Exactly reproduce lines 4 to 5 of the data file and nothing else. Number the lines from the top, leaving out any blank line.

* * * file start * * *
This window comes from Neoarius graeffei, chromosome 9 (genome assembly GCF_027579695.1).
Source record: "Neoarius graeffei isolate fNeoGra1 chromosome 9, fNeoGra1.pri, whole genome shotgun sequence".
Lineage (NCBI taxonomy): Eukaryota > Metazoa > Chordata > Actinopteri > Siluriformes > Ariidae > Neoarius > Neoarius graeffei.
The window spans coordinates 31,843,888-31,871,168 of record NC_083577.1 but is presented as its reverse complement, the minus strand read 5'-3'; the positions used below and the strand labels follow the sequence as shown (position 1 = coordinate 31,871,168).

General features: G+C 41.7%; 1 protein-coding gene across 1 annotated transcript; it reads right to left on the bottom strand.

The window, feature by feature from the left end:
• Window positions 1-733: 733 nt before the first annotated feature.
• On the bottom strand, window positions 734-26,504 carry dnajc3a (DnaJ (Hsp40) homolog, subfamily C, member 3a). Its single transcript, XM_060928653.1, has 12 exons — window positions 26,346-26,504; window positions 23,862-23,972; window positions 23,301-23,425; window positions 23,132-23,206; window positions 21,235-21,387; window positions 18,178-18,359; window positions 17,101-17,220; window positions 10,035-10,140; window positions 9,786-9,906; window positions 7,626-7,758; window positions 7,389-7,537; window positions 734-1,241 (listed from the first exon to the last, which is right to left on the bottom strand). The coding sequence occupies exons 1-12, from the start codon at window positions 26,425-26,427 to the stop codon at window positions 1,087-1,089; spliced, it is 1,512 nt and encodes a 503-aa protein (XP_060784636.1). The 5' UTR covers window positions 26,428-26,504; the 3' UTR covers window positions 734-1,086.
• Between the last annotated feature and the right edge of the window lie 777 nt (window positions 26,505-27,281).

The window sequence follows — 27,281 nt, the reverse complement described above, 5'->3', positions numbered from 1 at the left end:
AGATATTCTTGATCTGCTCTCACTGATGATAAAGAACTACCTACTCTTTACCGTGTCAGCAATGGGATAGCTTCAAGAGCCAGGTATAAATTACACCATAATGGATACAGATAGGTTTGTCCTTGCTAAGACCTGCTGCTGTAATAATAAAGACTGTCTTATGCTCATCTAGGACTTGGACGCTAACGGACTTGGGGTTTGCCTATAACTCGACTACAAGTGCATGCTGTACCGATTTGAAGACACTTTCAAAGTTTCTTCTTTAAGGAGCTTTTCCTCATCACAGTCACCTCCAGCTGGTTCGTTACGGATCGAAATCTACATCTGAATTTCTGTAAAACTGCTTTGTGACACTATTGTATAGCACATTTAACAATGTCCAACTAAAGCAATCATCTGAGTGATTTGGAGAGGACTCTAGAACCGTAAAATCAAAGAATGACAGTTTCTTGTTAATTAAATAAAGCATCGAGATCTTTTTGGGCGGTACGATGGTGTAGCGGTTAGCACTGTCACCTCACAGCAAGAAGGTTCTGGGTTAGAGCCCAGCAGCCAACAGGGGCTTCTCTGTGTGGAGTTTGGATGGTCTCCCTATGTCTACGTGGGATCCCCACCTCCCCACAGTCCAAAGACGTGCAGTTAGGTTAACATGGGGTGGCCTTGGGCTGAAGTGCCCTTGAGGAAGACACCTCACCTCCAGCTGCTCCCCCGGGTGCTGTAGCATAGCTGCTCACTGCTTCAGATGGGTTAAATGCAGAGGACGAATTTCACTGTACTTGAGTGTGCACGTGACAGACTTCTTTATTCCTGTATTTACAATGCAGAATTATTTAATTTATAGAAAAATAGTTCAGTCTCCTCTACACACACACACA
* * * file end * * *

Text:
The window spans coordinates 31,843,888-31,871,168 of record NC_083577.1 but is presented as its reverse complement, the minus strand read 5'-3'; the positions used below and the strand labels follow the sequence as shown (position 1 = coordinate 31,871,168).

General features: G+C 41.7%; 1 protein-coding gene across 1 annotated transcript; it reads right to left on the bottom strand.